New jamming tech proving successful

Defence Science and Technology Group (DSTG) is working with South Australian start-up, RFTEQ, to develop jammer technologies capable of defeating radio-controlled improvised explosive devices and other communication threats.

CAPTION: Defence Science and Techonology Group’s Bathiya Senanayake, left, and an RFTEQ team member testing the new Complex Adaptive Threat Jammer Technology system at DSTG Edinburgh, South Australia.

The partnership is already yielding promising results, with the development of the Complex Adaptive Threat Jammer Technology (CATJAT).

Integrating DSTG-designed and developed countermeasure techniques with RFTEQ’s cutting-edge digital signal processing algorithms, CATJAT is able to detect and identify advanced radio waveforms in real time, and then generate precise, targeted jamming responses to neutralise the threats.

Currently a vehicle-based system, CATJAT has been tested in the laboratory, and has had two successful over-the-air trials at Woomera in South Australia.

DSTG scientist and CATJAT project lead Rohit Naik said the testing demonstrated CATJAT’s performance was significantly better than traditional jamming techniques.

“It also demonstrates that the CATJAT system can function dynamically in real-world environments with the ability to deny advanced communication threats in real time,” Dr Naik said.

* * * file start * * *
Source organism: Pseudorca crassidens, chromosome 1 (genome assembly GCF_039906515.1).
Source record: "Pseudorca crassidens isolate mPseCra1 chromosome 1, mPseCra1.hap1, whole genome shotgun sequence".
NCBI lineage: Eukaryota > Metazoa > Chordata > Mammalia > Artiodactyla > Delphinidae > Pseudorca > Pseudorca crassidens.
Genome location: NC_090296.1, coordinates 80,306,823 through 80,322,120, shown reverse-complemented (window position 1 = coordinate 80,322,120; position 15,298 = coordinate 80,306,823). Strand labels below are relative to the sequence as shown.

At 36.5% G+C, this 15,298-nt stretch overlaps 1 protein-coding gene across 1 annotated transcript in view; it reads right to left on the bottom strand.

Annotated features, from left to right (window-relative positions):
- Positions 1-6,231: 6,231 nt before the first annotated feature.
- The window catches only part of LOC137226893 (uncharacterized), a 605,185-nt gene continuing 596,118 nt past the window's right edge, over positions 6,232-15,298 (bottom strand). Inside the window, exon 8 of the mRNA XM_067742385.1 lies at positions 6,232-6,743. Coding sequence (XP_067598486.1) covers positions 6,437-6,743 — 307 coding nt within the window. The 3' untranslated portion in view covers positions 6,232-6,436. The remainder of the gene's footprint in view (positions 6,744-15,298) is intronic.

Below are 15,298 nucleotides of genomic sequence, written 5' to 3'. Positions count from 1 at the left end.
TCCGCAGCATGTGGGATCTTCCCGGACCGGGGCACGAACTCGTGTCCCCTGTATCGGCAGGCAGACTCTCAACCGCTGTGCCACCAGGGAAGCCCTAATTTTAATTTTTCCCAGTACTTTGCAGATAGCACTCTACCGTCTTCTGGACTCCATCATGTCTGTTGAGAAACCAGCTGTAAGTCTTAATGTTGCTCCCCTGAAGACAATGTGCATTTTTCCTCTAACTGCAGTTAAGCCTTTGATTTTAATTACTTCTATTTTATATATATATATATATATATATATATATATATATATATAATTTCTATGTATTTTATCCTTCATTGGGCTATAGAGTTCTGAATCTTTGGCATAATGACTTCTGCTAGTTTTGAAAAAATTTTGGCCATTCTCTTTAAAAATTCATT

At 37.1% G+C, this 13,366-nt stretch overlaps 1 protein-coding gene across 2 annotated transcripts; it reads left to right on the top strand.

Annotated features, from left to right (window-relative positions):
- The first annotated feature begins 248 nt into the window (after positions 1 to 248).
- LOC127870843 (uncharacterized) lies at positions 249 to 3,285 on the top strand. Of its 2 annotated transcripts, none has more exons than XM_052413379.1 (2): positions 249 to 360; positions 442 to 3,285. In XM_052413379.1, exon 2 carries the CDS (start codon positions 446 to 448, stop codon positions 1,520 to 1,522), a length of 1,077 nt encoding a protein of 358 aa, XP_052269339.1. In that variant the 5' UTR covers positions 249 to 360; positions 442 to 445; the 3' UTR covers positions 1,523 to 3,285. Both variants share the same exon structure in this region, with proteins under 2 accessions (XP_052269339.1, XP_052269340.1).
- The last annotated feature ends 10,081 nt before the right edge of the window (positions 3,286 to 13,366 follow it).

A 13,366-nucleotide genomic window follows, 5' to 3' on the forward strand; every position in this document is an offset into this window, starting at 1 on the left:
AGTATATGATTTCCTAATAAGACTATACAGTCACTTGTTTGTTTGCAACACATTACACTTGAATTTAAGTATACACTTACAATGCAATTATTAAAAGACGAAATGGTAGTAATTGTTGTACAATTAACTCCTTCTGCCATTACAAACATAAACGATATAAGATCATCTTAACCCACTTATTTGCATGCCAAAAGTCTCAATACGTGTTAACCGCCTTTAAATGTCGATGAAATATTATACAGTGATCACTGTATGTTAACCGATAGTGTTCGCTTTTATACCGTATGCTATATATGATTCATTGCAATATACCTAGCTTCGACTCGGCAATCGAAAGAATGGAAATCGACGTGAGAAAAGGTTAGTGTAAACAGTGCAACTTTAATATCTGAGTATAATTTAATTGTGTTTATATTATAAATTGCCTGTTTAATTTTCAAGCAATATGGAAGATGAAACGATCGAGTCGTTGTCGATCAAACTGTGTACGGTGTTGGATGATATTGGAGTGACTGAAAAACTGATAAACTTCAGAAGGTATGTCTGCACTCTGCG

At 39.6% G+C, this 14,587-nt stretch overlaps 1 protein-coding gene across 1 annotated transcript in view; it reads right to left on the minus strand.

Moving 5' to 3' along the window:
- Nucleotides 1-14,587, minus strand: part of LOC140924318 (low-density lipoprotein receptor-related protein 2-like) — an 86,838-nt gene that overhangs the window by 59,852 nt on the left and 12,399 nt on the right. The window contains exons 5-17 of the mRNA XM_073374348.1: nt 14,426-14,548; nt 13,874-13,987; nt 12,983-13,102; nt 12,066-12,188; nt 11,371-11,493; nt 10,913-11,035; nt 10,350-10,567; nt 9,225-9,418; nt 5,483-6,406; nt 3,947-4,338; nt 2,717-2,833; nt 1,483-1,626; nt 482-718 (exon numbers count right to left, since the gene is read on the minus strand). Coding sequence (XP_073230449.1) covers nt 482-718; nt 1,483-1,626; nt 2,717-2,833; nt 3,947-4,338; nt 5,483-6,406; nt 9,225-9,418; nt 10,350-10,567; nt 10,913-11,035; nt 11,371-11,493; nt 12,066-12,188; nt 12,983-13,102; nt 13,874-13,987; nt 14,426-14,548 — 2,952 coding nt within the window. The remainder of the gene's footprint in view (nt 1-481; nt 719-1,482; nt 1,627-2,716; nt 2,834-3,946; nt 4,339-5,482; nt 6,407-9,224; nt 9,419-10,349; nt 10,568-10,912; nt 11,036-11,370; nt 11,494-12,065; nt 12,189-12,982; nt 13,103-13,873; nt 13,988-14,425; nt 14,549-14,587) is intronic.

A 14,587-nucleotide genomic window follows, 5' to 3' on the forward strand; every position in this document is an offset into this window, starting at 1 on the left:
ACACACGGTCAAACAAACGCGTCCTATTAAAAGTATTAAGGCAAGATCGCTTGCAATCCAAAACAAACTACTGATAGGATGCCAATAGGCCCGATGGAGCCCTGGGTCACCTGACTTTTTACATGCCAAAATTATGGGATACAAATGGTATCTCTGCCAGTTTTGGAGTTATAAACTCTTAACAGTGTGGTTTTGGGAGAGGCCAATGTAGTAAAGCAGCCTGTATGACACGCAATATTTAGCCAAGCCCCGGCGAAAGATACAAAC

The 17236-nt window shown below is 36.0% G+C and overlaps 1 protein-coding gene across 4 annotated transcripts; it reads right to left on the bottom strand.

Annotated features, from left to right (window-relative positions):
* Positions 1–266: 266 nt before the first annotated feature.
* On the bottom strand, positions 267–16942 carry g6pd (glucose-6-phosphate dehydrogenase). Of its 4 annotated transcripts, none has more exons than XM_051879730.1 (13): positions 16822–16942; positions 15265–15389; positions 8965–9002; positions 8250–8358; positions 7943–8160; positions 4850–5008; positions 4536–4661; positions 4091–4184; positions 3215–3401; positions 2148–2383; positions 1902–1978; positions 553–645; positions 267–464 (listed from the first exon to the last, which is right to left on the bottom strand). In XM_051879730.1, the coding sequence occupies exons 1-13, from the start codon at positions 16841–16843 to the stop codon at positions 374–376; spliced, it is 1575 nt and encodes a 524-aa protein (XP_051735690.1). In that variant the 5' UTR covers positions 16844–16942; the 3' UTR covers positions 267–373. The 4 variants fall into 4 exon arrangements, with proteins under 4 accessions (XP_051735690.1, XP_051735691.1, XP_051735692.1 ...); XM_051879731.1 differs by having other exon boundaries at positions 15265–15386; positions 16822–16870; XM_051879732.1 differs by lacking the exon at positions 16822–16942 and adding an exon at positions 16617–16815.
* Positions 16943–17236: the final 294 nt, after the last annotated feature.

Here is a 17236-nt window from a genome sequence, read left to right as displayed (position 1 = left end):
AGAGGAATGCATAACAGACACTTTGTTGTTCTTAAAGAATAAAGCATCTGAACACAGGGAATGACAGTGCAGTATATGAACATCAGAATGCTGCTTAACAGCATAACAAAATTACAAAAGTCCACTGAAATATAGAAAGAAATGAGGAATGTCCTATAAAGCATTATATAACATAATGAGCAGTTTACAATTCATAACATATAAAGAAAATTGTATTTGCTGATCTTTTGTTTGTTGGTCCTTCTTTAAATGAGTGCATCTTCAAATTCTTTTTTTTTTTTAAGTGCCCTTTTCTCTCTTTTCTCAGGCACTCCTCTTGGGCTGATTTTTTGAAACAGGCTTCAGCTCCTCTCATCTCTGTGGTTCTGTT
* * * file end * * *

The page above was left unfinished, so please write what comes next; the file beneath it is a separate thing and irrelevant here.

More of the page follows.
DSTG lead researcher and CATJAT technical adviser Bathiya Senanayake has been developing technology to counter improvised threats for the past six years and said CATJAT was a significant advancement on current technologies.

“It’s a generation ahead of current ADF kit in terms of algorithms and more powerful platforms,” Dr Senanayake said.

The advantages CATJAT offers over existing technology include real-time identification of threat signals, the ability to target the specific protocols of threat signals, dynamic threat response selection and resource management, and rapid response times because of a unique targeted approach to signal processing.

The project has been funded by the Next Generation Technologies Fund (NGTF) as part of the Counter Improvised Threats Grand Challenge.

“Through this project, we’ve successfully demonstrated an innovative technology that will directly enhance the protection of Defence and security personnel and equipment,” Dr Naik said.

CATJAT has now been extended with NGTF transitional funding to further develop the range of reconfigurable techniques and capabilities, and is currently under consideration by the Defence Innovation Hub to further develop the system as a potential Australian sovereign capability.





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